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I hope you are all enjoying World Maths Day! (Or if you’re American, World Math Day). I’ve put together a tour of the history of math in Africa and Asia, so you can see that the math we do today is made up of ideas from all different places and times.

A real Babylonian math problem on a clay tablet

A real Babylonian math problem on a clay tablet

African Math

From Africa, we get the earliest tally sticks for counting. Then the earliest use of the Pythagorean theorem to build the Pyramids and other stone buildings. In Egypt, Euclid invented the geometrical proof. Eratosthenes worked on prime numbers. And a woman named Hypatia worked on the geometry of cones. Later in Islamic North Africa, al Hassar invented the way we write fractions, and Ibn al-Yasamin (who was black) showed how to combine Indian numbers with Egyptian geometry to solve algebra problems.

African mathematics

West Asian math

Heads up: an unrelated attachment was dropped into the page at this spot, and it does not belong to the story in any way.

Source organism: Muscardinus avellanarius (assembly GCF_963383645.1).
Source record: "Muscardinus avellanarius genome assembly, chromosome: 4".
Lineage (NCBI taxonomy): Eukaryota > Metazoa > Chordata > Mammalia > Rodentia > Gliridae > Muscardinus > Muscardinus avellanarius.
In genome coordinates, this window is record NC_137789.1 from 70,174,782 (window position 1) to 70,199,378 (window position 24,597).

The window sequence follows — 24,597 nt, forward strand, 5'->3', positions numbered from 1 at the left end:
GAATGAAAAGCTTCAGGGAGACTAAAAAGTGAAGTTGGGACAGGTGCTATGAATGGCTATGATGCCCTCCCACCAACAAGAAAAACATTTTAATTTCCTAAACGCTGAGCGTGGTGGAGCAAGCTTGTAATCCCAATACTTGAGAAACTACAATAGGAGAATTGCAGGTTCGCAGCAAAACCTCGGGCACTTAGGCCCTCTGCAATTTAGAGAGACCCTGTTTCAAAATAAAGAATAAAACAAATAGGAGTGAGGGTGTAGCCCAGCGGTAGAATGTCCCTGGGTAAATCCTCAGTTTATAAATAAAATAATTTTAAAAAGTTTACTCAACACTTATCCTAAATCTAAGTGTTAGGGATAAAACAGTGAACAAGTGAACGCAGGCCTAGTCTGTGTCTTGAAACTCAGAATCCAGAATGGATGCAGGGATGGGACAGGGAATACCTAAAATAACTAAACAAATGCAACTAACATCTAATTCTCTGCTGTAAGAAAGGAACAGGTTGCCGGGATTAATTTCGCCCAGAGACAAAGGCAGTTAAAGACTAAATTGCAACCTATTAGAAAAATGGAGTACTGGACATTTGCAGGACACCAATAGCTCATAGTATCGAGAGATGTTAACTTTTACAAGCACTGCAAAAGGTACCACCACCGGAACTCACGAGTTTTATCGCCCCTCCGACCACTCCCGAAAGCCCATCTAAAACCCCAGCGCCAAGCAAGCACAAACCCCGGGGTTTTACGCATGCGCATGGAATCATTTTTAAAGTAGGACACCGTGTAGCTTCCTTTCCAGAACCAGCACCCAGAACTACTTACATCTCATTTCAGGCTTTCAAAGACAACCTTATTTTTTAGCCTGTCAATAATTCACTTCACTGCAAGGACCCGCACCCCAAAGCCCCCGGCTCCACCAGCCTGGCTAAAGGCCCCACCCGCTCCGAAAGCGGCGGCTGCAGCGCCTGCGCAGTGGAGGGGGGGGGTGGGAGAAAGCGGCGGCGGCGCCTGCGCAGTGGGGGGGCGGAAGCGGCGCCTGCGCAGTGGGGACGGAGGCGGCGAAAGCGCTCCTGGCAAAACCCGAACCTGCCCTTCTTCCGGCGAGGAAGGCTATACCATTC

West Asian traders – probably mostly women – figured out how to write numbers down in the Early Bronze Age, moving from tally sticks to clay tokens to written numbers. We get the 24-hour day and the 12 hours in the morning/12 hours in the afternoon from the Mesopotamians.

West Asian numbers
West Asian math

how to write numbers in Chinese with horizontal and vertical lines

Chinese number rods

India and math

Mathematicians in India had new ideas about probabilities, infinity, and time. Later on, they invented the number zero, and the numbers we call “Arabic numbers,” which Arab people call “Indian numbers.” Those are the numbers you use today in math classes.

Indian mathematics

China and math

Chinese math brought us base ten numbers, and place value, and the abacus (the earliest calculator, still about as fast as a pocket calculator).

Math in early China
The Nine Chapters
Make your own abacus

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